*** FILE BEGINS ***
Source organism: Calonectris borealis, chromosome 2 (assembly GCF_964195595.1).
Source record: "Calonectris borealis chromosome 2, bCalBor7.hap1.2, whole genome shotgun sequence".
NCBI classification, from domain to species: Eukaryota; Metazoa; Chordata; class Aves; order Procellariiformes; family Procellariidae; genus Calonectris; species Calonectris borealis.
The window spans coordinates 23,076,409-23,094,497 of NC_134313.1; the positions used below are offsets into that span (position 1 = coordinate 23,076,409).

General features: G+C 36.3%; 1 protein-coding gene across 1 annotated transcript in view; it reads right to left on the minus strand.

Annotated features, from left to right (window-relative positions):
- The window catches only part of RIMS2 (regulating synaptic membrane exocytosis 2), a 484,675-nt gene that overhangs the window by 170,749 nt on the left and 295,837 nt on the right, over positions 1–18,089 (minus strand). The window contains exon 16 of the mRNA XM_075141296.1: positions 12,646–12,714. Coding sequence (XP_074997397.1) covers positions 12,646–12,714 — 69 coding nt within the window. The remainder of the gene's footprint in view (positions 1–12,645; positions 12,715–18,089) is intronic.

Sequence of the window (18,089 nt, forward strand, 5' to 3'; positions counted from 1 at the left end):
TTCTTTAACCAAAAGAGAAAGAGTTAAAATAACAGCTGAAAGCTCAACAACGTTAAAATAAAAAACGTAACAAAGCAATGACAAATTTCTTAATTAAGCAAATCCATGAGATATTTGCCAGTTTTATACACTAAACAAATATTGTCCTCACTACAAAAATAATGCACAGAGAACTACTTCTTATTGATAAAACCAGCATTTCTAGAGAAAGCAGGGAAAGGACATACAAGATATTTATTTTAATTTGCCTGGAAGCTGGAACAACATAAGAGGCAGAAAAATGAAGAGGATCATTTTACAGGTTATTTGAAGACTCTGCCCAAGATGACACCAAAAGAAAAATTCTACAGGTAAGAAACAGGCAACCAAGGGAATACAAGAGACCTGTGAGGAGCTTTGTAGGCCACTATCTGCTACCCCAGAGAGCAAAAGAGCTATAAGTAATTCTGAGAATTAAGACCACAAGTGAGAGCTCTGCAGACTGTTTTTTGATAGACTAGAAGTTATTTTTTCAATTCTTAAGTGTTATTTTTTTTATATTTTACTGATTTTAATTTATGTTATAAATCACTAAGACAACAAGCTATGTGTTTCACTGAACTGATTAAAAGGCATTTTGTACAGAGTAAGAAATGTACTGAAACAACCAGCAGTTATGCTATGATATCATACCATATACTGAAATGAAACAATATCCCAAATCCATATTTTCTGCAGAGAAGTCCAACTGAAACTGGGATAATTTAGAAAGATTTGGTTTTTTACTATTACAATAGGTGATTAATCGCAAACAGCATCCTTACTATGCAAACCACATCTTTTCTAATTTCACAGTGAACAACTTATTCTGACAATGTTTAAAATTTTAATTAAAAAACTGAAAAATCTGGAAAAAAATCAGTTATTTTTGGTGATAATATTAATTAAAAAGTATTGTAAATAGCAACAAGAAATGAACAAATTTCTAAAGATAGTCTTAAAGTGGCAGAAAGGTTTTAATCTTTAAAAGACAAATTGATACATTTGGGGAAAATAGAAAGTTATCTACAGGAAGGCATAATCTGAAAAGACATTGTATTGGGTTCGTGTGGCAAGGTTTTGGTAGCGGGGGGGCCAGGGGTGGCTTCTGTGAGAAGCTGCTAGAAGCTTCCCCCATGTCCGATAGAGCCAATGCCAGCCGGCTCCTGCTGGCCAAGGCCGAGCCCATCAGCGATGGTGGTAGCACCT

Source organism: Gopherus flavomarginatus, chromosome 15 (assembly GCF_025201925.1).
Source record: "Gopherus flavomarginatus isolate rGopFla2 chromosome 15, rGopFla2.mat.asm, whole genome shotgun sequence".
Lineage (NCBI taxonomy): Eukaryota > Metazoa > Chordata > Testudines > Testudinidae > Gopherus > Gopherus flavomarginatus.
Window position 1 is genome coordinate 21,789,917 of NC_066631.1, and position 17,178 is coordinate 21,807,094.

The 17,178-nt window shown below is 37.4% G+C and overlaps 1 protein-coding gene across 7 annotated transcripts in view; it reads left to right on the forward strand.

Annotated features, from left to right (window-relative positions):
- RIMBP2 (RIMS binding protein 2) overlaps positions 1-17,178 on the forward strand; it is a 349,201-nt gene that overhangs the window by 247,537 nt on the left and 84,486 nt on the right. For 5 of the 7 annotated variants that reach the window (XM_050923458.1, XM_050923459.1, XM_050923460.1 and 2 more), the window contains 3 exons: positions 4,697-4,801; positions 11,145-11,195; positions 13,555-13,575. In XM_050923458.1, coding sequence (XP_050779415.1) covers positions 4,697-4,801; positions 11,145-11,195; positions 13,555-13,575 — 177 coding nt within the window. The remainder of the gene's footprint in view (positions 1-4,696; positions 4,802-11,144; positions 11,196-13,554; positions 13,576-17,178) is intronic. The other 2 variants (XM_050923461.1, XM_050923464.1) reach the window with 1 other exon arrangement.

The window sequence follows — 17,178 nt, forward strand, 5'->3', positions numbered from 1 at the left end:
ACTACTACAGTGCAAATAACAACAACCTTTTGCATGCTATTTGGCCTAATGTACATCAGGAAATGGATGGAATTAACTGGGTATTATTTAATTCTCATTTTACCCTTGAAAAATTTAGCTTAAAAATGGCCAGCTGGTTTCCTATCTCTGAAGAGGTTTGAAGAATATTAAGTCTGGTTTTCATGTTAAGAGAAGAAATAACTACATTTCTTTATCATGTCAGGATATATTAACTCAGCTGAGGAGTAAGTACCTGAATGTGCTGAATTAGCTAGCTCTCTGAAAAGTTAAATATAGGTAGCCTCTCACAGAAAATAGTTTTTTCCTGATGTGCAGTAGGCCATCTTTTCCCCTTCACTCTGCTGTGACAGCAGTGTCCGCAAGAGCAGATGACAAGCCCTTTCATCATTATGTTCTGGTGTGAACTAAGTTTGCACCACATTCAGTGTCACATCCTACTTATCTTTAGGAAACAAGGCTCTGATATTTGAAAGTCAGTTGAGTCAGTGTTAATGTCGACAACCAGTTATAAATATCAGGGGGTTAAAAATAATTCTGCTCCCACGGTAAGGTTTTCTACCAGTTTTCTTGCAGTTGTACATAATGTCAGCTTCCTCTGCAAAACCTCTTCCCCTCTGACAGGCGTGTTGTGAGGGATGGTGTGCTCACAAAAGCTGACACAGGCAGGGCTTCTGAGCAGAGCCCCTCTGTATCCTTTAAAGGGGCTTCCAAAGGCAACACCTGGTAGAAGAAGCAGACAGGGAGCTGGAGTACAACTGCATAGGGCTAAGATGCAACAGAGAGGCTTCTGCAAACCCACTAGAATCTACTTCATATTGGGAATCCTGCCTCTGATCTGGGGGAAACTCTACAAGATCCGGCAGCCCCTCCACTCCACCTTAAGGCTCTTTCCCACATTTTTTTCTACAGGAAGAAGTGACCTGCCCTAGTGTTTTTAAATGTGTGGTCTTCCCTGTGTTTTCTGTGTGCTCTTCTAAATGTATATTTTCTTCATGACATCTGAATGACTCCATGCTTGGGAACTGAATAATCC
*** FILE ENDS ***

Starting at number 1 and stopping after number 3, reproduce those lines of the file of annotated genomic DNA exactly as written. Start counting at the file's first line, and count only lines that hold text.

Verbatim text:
Source organism: Calonectris borealis, chromosome 2 (assembly GCF_964195595.1).
Source record: "Calonectris borealis chromosome 2, bCalBor7.hap1.2, whole genome shotgun sequence".
NCBI classification, from domain to species: Eukaryota; Metazoa; Chordata; class Aves; order Procellariiformes; family Procellariidae; genus Calonectris; species Calonectris borealis.